...with one burning and one turning.....Most aviation stories start that way and end up with "the only thing that saved the day was my great skill and knowledge".
Well, after 105 days of medical leave during which there was not a single thought about airplanes or flying I donned the monkey suit for a 0500 show. Today's show was for a prep flight so I might not embarrass myself too badly when I take my FAR 135.297 flight check Saturday morning. For me there were two take aways from the whole exercise. The first was: After 105 days out of the cockpit you can be a little rusty or in other words, buttons? What buttons? Where in the hell are my buttons? It wasn't pretty. The second was: Damn technology has come a long ways and if you let it (can find the damn buttons) the airplane will almost fly itself. The aircraft I instruct in is several generations from current technology but it is still an amazing aircraft with auto throttles where you push a button (there's the damn buttons again) and the power levers advance and set correct power for takeoff, climb, cruse, decent, and approach. At 50 feet AGL they close for landing. With the FMS (Flight Management System) you are able to program the complete flight from takeoff to landing if you can figure out the correct buttons to push. The autopilot can fly the aircraft from a couple of hundred feet above the ground on takeoff to 100 feet AGL on landing, To land the aircraft you just have to push a red button to disconnect the autopilot and then don't change anything, if you do you will mess it up.
One of the best things when you are hand flying (not using the autopilot) is the HUD (Head's Up Display). With the HUD all you have to do is put the aircraft symbol in the "donut" and keep it there. The beauty of the HUD system is it is "predictive", in other words it tells you where the aircraft will be in the future unlike a Flight Director which is "reactive" and tells you where the aircraft has been. In addition all the information you need to fly is projected on a small transparent screen (the HUD) that is about 125mm to 150mm in front of your face and is focused at infinity. You can see the instruments and the world in front of you with no need to change focus or shift your field of view.
After all that clock building I will finally cut to the chase, the there I waz story. The contrast between today's aircraft and the first jet aircraft I "typed" in is chalk and cheese. BTW, the instructor that typed me in Learjets is still teaching in Lears and came to our center several weeks ago to help out our Lear program. I will not go through the whole "I know you" routine but after we peeled off 30 some odd years and I would guess at least 150 lbs between us, it was "wow, it is great to see you". I really will get to the point, maybe.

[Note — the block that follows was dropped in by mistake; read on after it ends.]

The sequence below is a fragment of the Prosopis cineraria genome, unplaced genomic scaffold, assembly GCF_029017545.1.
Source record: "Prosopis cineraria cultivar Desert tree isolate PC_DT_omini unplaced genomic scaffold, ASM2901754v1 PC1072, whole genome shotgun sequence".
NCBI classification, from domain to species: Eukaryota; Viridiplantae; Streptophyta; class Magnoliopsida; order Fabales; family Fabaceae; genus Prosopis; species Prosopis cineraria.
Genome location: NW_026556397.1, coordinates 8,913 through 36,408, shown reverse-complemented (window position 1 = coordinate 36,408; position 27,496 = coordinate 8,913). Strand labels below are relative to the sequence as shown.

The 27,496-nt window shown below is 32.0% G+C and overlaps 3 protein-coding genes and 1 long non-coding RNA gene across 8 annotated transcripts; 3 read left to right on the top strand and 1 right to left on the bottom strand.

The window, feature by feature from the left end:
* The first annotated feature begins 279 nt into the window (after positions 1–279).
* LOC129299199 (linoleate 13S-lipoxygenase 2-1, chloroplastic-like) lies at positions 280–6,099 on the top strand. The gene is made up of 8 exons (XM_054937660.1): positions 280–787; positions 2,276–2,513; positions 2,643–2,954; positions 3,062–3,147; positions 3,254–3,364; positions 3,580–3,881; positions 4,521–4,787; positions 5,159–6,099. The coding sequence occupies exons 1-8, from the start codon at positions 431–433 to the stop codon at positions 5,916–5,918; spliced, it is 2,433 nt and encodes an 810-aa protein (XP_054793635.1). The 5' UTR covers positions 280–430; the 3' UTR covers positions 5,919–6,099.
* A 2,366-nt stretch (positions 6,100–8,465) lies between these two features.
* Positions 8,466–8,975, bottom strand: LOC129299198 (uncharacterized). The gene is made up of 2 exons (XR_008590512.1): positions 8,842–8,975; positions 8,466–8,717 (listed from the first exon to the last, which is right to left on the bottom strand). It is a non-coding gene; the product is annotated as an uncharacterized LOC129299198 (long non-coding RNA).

Back in the early days jets were not required to have a third attitude indicator. If you lost the attitude indicator you had to rely on the "turn indicator" aka needle and ball to keep your wings level or to bank into a turn. well there I waz in a Learjet 24 Sim, young, dumb and pretty full of myself. Knowing I could fly the box that Lear came in. There was some truth to it, the Lear and I were soulmates, for me it was love at first touch. I had never flown an aircraft that did exactly what I wanted it to do, nothing more, nothing less, and did it with the slightest touch instantly. Not only that but sea level to FL410 was less than 10 minutes and once at altitude the first thing you had to do was pull the power back so the aircraft would not overspeed. What a great little airplane.
Anyway on to the story. We had finished all the requirement and were just having fun before my type check ride and of course having fun for a Sim instructor requires engine failures at V1, fire, blown tires, or what other major failures he/she can think of. I was in a zone and at the top of my game, like I said I was feeling pretty cocky so Joe gave me his best shot. He failed the right engine just at V1 and failed my attitude indicator/flight director at the same time on a 1200 RVR takeoff. I was too dumb to know it couldn't be done, I just scooted down in my seat locked on to the needle ball and airspeed and came around for an instrument approach to a single engine landing.
Durning the debrief Joe told me the longest anyone had gone before without crashing was 20 seconds, as I said I was too dumb to know it couldn't be done. That's the "only thing that saved the day was my great skill" part of the standard aviator's there I waz story.
The point of all this other than an old fart's reminiscing is how much airplanes have changed in a very short period of time. BTW, not too long after my story the FAA required a third attitude indicator in all jet aircraft.